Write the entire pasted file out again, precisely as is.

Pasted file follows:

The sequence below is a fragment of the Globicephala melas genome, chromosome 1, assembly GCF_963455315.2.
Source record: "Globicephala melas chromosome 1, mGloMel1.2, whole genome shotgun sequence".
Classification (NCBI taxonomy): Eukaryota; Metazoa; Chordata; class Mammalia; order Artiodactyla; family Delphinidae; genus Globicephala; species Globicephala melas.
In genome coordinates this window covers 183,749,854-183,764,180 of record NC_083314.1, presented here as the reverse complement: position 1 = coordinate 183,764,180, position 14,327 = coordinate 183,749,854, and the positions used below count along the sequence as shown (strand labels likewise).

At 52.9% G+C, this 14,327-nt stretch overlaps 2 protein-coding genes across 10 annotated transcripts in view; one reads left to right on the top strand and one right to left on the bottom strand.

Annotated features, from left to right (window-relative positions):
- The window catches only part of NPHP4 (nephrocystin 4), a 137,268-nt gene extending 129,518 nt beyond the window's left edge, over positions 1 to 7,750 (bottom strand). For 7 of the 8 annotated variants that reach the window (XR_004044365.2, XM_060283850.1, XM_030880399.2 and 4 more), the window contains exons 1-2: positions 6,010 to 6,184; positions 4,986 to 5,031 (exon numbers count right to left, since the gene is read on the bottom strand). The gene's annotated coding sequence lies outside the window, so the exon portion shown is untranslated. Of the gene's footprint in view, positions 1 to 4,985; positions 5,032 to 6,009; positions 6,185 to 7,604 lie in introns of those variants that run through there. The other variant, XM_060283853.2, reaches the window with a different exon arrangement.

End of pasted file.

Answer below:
The sequence below is a fragment of the Globicephala melas genome, chromosome 1, assembly GCF_963455315.2.
Source record: "Globicephala melas chromosome 1, mGloMel1.2, whole genome shotgun sequence".
Classification (NCBI taxonomy): Eukaryota; Metazoa; Chordata; class Mammalia; order Artiodactyla; family Delphinidae; genus Globicephala; species Globicephala melas.
In genome coordinates this window covers 183,749,854-183,764,180 of record NC_083314.1, presented here as the reverse complement: position 1 = coordinate 183,764,180, position 14,327 = coordinate 183,749,854, and the positions used below count along the sequence as shown (strand labels likewise).

At 52.9% G+C, this 14,327-nt stretch overlaps 2 protein-coding genes across 10 annotated transcripts in view; one reads left to right on the top strand and one right to left on the bottom strand.

Annotated features, from left to right (window-relative positions):
- The window catches only part of NPHP4 (nephrocystin 4), a 137,268-nt gene extending 129,518 nt beyond the window's left edge, over positions 1 to 7,750 (bottom strand). For 7 of the 8 annotated variants that reach the window (XR_004044365.2, XM_060283850.1, XM_030880399.2 and 4 more), the window contains exons 1-2: positions 6,010 to 6,184; positions 4,986 to 5,031 (exon numbers count right to left, since the gene is read on the bottom strand). The gene's annotated coding sequence lies outside the window, so the exon portion shown is untranslated. Of the gene's footprint in view, positions 1 to 4,985; positions 5,032 to 6,009; positions 6,185 to 7,604 lie in introns of those variants that run through there. The other variant, XM_060283853.2, reaches the window with a different exon arrangement.